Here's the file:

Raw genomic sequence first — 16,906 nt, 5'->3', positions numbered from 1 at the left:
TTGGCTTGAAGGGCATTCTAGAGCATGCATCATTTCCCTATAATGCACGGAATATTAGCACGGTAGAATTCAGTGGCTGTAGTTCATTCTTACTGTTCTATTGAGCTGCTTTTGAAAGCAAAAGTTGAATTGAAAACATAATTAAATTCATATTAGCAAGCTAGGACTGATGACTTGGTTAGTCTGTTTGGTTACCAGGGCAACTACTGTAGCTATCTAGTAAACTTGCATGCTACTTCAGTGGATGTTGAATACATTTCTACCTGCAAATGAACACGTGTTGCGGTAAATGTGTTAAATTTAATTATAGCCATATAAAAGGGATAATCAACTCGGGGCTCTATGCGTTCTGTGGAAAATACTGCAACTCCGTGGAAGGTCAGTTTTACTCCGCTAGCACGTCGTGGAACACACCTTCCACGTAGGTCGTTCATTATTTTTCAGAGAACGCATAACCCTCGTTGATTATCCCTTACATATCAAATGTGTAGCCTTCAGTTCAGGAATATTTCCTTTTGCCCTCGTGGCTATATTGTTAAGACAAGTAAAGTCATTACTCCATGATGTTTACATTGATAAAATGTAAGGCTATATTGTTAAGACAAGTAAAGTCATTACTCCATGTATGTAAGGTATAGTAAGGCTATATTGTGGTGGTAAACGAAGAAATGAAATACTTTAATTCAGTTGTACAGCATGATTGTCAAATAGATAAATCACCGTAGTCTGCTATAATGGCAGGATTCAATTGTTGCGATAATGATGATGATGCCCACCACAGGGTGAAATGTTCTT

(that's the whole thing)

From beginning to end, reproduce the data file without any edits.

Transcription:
Raw genomic sequence first — 16,906 nt, 5'->3', positions numbered from 1 at the left:
TTGGCTTGAAGGGCATTCTAGAGCATGCATCATTTCCCTATAATGCACGGAATATTAGCACGGTAGAATTCAGTGGCTGTAGTTCATTCTTACTGTTCTATTGAGCTGCTTTTGAAAGCAAAAGTTGAATTGAAAACATAATTAAATTCATATTAGCAAGCTAGGACTGATGACTTGGTTAGTCTGTTTGGTTACCAGGGCAACTACTGTAGCTATCTAGTAAACTTGCATGCTACTTCAGTGGATGTTGAATACATTTCTACCTGCAAATGAACACGTGTTGCGGTAAATGTGTTAAATTTAATTATAGCCATATAAAAGGGATAATCAACTCGGGGCTCTATGCGTTCTGTGGAAAATACTGCAACTCCGTGGAAGGTCAGTTTTACTCCGCTAGCACGTCGTGGAACACACCTTCCACGTAGGTCGTTCATTATTTTTCAGAGAACGCATAACCCTCGTTGATTATCCCTTACATATCAAATGTGTAGCCTTCAGTTCAGGAATATTTCCTTTTGCCCTCGTGGCTATATTGTTAAGACAAGTAAAGTCATTACTCCATGATGTTTACATTGATAAAATGTAAGGCTATATTGTTAAGACAAGTAAAGTCATTACTCCATGTATGTAAGGTATAGTAAGGCTATATTGTGGTGGTAAACGAAGAAATGAAATACTTTAATTCAGTTGTACAGCATGATTGTCAAATAGATAAATCACCGTAGTCTGCTATAATGGCAGGATTCAATTGTTGCGATAATGATGATGATGCCCACCACAGGGTGAAATGTTCTT